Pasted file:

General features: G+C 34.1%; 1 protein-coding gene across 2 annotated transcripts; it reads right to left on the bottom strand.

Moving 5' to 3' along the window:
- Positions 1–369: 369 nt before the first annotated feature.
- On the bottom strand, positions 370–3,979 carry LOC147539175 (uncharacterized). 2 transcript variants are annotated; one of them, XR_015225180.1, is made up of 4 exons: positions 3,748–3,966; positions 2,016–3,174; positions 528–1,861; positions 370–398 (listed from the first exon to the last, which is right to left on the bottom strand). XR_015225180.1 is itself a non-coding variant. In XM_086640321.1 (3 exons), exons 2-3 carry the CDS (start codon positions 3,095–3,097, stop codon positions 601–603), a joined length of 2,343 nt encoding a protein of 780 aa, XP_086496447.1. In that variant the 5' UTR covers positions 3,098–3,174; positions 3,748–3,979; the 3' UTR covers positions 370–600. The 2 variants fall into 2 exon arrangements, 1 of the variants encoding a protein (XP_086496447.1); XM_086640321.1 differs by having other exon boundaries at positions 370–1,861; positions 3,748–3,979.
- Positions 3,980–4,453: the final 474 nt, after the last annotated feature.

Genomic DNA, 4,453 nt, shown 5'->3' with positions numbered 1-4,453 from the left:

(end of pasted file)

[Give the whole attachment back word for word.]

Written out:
General features: G+C 34.1%; 1 protein-coding gene across 2 annotated transcripts; it reads right to left on the bottom strand.

Moving 5' to 3' along the window:
- Positions 1–369: 369 nt before the first annotated feature.
- On the bottom strand, positions 370–3,979 carry LOC147539175 (uncharacterized). 2 transcript variants are annotated; one of them, XR_015225180.1, is made up of 4 exons: positions 3,748–3,966; positions 2,016–3,174; positions 528–1,861; positions 370–398 (listed from the first exon to the last, which is right to left on the bottom strand). XR_015225180.1 is itself a non-coding variant. In XM_086640321.1 (3 exons), exons 2-3 carry the CDS (start codon positions 3,095–3,097, stop codon positions 601–603), a joined length of 2,343 nt encoding a protein of 780 aa, XP_086496447.1. In that variant the 5' UTR covers positions 3,098–3,174; positions 3,748–3,979; the 3' UTR covers positions 370–600. The 2 variants fall into 2 exon arrangements, 1 of the variants encoding a protein (XP_086496447.1); XM_086640321.1 differs by having other exon boundaries at positions 370–1,861; positions 3,748–3,979.
- Positions 3,980–4,453: the final 474 nt, after the last annotated feature.

Genomic DNA, 4,453 nt, shown 5'->3' with positions numbered 1-4,453 from the left: